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KSTP Channel 5
Northwestern College name outstanding conservationist
Northwestern College recognized for shoreline restoration of Lake Johanna
In Roseville, Northwestern College Wins Conservationist Plaudits
October 31—The Ramsey Conservation District has chosen Northwestern College as the 2011 Outstanding Conservationist for Ramsey County. Since 2010, the Ramsey Conservation District has been working with Northwestern College to stabilize nearly 4,000 lineal feet and almost two acres of highly eroded shoreline on Lake Johanna in Roseville.
“We’re grateful to be selected for this award and appreciate the recognition from the Ramsey County,” said Brian Humphries, Associate Vice President of Facility Operations and Planning. “Northwestern is committed to keeping our grounds and surrounding property in the best possible condition. We’re very attentive to environmental needs, especially when it deals with a public water resource like Lake Johanna.”
The shoreline restoration project installed more than 40 species of native plants, erosion control products, and soil lifts to create a more stable shoreline and restore areas of emergent, transitional, and upland plant communities. It is expected that the project will reduce phosphorus entering Lake Johanna by over an estimated ten pounds per year and soils and sediment by over 12 tons per year.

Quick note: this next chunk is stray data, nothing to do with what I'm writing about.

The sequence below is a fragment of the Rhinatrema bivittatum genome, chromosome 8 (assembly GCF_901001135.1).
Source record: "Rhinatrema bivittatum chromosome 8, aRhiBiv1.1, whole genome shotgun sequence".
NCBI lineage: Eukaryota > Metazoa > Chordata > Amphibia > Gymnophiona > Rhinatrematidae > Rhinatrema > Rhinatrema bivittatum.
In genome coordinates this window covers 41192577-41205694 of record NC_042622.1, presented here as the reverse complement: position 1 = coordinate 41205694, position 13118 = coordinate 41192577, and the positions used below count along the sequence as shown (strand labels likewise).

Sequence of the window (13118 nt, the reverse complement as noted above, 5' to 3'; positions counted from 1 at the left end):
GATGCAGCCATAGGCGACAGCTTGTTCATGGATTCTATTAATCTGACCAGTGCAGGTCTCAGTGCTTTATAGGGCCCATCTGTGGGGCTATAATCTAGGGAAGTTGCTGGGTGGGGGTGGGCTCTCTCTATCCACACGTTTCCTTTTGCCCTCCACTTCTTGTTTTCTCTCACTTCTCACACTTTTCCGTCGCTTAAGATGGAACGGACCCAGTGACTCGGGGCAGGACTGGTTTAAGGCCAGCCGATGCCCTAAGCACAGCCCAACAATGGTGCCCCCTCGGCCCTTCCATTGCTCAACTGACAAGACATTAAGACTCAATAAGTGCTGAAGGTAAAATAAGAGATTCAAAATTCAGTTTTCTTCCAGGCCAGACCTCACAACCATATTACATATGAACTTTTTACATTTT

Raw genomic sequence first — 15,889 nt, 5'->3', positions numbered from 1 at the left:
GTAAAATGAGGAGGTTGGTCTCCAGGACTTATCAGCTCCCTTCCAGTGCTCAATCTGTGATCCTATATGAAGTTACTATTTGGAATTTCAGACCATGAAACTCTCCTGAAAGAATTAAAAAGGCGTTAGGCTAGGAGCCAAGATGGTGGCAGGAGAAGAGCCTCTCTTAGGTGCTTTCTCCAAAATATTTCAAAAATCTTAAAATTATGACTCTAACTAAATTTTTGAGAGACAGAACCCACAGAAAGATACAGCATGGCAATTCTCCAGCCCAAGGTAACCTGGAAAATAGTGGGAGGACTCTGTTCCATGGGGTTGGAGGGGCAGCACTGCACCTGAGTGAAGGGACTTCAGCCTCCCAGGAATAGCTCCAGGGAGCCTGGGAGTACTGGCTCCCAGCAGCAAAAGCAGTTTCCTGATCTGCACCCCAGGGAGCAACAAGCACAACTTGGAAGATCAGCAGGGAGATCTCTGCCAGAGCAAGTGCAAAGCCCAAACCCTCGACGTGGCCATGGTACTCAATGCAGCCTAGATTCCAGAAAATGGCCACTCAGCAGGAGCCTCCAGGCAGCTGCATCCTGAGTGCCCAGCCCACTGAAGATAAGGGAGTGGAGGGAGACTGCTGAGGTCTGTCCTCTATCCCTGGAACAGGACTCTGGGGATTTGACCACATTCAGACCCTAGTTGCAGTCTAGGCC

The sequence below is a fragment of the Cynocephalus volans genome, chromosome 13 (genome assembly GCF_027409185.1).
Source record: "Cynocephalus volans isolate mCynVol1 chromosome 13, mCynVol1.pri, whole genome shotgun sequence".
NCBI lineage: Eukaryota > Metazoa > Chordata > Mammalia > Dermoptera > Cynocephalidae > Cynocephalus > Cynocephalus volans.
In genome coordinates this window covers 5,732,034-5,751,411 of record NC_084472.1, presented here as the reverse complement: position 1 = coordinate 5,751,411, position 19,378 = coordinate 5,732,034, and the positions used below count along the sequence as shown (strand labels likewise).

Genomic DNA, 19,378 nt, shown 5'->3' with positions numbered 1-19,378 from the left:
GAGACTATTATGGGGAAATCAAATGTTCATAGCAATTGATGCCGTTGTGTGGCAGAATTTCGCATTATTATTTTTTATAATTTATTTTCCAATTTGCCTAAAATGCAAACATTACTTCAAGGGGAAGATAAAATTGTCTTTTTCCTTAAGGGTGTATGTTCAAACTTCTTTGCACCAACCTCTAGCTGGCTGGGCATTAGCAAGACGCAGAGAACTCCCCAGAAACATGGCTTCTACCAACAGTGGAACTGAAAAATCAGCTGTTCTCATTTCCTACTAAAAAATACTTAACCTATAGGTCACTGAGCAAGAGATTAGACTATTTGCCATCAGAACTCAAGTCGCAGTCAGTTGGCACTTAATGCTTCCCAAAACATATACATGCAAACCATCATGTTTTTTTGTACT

The first half of the project was installed in 2010 and the second half will be completed in 2011.The highly visible project will have a great impact on water quality as seen by the before and after images below (before on left, after on right):
Getting the classroom involved
As professors often take advantage of the natural resources on campus, Northwestern students were able to participate in the shoreline restoration project, giving them opportunity to see what environmental work looks like in a real-world context.
“We use these restoration areas as an educational tool in several of our classes,” said biology associate, Joel Light, M.A. “It makes the concepts that we cover in our classes more real for the students. They can directly see the fruits of their labor.”
Many of the natural areas on campus are used as an outdoor laboratory for science classes as well as faculty research projects which involve student assistance each semester. Light’s summer Field Biology course is taught almost exclusively in many natural areas on campus and in the community.
“We are fortunate to be blessed with the natural resources we have being a suburban campus. Most other small schools in the area do not have direct access to this natural wealth on their campus,” continued Light. “These areas become very valuable to our science programs, to our campus and the surrounding communities.”